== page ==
“but in order that life should be a story or romance to us, it is necessary that a great part of it, at any rate, should be be settled for us without our permission. … a man has control over many things in his life; he has control over enough things to be the hero of a novel. but if he had control over everything, there would be so much hero that there would be no novel. … the thing which keeps life romantic and full of fiery possibilities is the existence of these great plain limitations which force all of us to meet the things we do not like or do not expect. … to be in a romance is to be in uncongenial surroundings. to be born into this earth is to be born into uncongenial surroundings, hence to be born into a romance.” — g.k. chesterton
do you consider your life a romance? an adventure? a story, even?
perhaps you see yours as more of a tragedy than something full of heroism and daring exploits. our sense of wonder is so easily quashed that we can become numbed not only to joy, but to sorrow as well. not to mention adventure.
truth is, we are all phrases in the greatest story there is. we’re all characters in the tale of time, a tale begun before time itself began and continuing beyond time’s end.
but that’s easy to forget when the problems that assail us don’t come in the familiar forms of dragons, monsters and evil kings or queens. it’s easy to forget when we don’t have a tangible weapon to fight off the villains, when an army of reinforcements doesn’t come to our aid in the thick of the battle, or when the knight in shining armor doesn’t come galloping up on his charger and sweep us up in his arms just in the nick of time. it’s easy to forget when we don’t have some brave, valiant quest like saving our kingdom or finding the magic cordial that will restore the health of the dying princess (or prince).
most people don’t think of nursing babies and wiping runny noses as a heroic thing. we don’t culturally esteem as heroes those who give bed baths to people unable to wash themselves, or spoon-feed men and women who lack the ability to feed themselves. the dirty, derided, unglamorous and mundane jobs can often be some of the most truly heroic roles there are, i think. yet we fail to seem them that way, and to truly appreciate the courage and sacrifice those tasks require. not every hero earns his stripes on the battlefield.
heroism, adventure and romance are around us every day, all the time. we just fail to recognize them for what they are. g.k. chesterton’s writing — especially manalive, but also tremendous trifles and other works — is full of this sort of everyday adventure.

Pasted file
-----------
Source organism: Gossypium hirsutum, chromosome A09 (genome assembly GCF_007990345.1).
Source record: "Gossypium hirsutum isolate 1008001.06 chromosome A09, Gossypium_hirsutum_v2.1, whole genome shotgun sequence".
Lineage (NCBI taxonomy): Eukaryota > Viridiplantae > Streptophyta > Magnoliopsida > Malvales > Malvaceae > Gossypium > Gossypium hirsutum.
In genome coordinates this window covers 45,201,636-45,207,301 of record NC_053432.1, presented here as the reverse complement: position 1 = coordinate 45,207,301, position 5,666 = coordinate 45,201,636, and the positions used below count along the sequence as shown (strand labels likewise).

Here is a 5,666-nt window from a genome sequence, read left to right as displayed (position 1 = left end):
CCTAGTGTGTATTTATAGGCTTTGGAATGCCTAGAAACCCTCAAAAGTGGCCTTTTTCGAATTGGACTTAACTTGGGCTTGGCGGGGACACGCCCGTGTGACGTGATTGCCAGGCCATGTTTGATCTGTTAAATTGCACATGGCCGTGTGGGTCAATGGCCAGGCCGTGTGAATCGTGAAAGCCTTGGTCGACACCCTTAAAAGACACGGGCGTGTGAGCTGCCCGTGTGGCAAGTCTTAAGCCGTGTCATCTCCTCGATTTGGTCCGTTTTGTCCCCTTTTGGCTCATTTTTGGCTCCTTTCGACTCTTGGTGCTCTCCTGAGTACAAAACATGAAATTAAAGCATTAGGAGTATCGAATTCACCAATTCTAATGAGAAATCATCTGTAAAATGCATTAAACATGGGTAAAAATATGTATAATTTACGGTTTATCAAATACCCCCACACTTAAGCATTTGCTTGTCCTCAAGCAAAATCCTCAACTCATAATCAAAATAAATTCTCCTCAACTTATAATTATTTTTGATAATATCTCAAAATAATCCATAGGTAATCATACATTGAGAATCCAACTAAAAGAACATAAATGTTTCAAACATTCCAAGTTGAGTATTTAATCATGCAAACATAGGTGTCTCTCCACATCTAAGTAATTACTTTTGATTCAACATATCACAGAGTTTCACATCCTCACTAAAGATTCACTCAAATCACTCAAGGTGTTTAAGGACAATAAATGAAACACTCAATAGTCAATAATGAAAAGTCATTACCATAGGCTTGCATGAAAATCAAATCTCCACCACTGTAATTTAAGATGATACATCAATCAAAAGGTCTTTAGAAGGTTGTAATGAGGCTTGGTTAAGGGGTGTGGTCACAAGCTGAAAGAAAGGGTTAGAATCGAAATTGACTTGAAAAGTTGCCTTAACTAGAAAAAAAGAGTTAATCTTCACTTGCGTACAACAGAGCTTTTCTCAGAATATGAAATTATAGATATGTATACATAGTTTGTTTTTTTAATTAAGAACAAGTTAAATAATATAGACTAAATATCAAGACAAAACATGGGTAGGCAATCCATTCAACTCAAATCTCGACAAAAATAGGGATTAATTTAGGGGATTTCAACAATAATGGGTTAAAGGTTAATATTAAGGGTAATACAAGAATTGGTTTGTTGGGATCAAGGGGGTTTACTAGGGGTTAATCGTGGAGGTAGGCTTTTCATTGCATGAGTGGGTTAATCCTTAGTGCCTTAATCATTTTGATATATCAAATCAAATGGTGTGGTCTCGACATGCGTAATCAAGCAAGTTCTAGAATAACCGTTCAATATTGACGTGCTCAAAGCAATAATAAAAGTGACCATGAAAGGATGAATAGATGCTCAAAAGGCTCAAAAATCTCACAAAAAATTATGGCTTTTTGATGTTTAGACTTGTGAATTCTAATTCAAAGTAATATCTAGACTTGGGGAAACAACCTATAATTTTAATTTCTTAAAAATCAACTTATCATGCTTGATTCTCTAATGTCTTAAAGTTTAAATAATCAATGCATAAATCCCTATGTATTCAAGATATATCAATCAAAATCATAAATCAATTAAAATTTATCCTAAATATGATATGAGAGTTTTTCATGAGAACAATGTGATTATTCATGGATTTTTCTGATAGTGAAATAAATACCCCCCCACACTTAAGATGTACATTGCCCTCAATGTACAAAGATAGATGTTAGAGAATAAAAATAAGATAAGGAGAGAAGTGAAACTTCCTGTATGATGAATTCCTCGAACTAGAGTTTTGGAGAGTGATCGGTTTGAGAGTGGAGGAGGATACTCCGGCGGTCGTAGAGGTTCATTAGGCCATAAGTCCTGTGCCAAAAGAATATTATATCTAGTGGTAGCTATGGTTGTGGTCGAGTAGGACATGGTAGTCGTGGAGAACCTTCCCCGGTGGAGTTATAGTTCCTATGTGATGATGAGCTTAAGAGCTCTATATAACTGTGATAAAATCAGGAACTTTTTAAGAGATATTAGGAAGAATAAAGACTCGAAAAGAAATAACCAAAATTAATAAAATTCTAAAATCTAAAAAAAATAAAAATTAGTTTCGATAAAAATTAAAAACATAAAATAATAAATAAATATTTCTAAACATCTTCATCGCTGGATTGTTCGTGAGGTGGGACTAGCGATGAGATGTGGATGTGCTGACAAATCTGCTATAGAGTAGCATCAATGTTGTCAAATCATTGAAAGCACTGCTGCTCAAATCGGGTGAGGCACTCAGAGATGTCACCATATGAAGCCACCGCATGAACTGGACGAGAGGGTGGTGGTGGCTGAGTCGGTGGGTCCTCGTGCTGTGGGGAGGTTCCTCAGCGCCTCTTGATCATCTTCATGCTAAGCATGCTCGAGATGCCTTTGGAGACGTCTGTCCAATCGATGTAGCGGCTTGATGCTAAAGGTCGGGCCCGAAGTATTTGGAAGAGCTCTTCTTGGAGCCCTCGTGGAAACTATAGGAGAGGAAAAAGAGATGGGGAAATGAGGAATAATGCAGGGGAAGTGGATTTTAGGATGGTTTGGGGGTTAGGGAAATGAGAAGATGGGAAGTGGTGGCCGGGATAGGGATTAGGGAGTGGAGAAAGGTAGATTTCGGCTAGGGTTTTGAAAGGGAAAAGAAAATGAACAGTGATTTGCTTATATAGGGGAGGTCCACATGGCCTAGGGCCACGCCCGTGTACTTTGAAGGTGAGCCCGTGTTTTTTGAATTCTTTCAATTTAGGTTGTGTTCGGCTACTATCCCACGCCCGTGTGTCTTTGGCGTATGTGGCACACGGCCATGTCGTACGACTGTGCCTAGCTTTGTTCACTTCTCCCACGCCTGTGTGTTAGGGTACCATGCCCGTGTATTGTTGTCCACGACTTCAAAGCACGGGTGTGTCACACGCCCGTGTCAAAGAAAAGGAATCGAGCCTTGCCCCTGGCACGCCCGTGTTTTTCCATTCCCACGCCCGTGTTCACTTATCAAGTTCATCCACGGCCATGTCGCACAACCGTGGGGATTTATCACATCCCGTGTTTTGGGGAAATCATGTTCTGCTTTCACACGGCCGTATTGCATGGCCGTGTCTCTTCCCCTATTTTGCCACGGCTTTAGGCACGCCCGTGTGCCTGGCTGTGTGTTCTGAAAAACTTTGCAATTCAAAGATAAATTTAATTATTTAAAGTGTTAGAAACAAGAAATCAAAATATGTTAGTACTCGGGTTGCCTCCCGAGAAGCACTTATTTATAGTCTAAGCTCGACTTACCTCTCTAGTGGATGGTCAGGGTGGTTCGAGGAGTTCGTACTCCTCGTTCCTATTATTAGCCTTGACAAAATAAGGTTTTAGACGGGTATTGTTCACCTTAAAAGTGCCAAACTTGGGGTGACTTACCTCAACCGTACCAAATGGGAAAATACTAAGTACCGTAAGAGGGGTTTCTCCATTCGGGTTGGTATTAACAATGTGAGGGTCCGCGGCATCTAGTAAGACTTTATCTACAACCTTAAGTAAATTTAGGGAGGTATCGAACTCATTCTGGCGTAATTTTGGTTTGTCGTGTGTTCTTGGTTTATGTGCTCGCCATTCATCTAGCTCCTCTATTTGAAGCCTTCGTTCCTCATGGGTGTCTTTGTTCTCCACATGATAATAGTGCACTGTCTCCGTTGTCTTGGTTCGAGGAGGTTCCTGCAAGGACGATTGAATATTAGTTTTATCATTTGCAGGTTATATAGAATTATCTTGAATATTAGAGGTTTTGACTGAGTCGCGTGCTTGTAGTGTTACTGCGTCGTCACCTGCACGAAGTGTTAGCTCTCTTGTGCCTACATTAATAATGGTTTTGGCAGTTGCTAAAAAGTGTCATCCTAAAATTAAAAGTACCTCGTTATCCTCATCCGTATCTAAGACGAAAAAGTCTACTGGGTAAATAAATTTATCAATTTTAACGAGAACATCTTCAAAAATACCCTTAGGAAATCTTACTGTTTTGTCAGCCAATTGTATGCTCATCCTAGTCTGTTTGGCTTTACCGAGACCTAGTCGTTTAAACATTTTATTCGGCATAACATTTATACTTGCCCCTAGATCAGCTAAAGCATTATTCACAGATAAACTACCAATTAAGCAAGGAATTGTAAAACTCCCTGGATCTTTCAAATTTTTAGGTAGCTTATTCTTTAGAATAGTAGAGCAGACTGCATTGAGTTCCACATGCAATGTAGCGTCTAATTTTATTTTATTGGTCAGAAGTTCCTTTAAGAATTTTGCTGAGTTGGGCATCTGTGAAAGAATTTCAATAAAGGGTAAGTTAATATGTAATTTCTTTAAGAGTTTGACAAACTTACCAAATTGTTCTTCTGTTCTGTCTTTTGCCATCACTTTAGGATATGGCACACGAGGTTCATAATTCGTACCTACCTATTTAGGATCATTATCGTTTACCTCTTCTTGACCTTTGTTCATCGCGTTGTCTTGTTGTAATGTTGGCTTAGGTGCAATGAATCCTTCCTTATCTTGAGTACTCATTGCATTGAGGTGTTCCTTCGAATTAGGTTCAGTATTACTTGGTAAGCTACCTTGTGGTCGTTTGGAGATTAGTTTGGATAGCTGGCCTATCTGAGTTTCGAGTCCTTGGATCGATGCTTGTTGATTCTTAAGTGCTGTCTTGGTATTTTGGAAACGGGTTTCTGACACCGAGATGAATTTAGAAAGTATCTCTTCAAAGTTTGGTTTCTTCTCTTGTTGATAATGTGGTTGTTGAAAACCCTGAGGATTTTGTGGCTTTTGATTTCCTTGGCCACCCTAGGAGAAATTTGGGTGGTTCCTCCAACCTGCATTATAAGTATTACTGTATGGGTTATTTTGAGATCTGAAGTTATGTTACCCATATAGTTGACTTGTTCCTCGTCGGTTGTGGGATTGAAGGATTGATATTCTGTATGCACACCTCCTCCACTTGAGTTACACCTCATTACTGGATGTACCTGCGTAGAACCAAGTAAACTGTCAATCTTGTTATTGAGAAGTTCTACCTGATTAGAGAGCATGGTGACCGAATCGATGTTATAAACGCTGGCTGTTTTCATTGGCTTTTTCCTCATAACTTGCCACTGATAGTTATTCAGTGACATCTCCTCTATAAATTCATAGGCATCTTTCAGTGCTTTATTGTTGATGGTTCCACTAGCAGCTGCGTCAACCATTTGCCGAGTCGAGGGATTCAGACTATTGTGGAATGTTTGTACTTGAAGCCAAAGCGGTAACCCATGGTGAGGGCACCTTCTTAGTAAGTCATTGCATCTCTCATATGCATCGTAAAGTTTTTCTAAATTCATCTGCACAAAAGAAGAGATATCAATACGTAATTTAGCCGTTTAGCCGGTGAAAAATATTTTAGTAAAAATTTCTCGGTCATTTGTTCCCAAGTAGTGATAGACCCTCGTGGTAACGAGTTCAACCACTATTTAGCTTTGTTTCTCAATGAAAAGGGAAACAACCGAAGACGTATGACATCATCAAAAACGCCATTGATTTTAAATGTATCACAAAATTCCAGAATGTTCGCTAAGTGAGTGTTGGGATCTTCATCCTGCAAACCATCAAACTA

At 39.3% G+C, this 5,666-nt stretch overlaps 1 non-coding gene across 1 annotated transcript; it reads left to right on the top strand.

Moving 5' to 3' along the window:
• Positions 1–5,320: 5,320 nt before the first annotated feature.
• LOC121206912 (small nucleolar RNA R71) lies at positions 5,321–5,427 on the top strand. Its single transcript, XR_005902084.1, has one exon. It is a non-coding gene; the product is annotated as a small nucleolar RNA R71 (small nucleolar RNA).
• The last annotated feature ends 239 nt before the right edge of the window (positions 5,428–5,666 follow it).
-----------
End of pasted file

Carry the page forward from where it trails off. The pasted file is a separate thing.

one of my favorite of his story collections is the club of queer trades. the tremendous adventures of major brown, with which the collection begins, involves a wonderful institution known as the “adventure and romance agency, limited.” the sole purpose of the agency is to inject adventure and romance into the lives of those who feel they lack it. i won’t tell you how it’s done, because you should really read the story for yourself (or listen here on librivox — the stories are excellent read aloud, too).
i would love to have an adventure and romance agency. i suppose such a thing would be legal, so long as no laws were broken in the name of adventure (that might be a little hard). i love watching people really engage in being alive, learning to appreciate all the beautiful, wondrous things God has made to enlarge our awe and wonder at His own beauty. (i talk about “beautiful minds” a lot. it’s obvious God has the most beautiful mind of all.) i love helping people learn that even the most mundane things can be adventures. (have you ever gotten on eye level with the grass and stared at its intricacies and the little insects that traverse the blades and sprigs as if they were bridges across chasms or 100-foot-tall trees? you should. there are worlds of miraculous things we miss because we fail to look.)
the next-best thing i currently have to an adventure and romance agency is an ongoing photography project illustrating whimsy in all seasons. maybe this doesn’t seem adventurous or heroic to you. i suppose it isn’t, really. at one level, all it entails is people dressing up and doing odd things in parks, aided and abetted by props. on another level, however, it pulls people out of their normal, everyday routines, puts them in a situation or setting in which they would not normally be, with people they may or may not encounter in day-to-day life, with tools to use they also might not generally have. and then it requires them to use their imaginations.
this is the best part, because it’s where every little, ordinary thing becomes a great adventure, and they find themselves doing things they would not normally do. it’s not a big deal, but i like to pretend, at least, that it brings some joy to people other than seeing themselves in photographs. personally, it makes me happy to see the clever, creative, funny things people end up doing.
is this merely another form of escapism? you could argue that. or it could be a way to realize and remember what life is and should be — full of adventure and romance.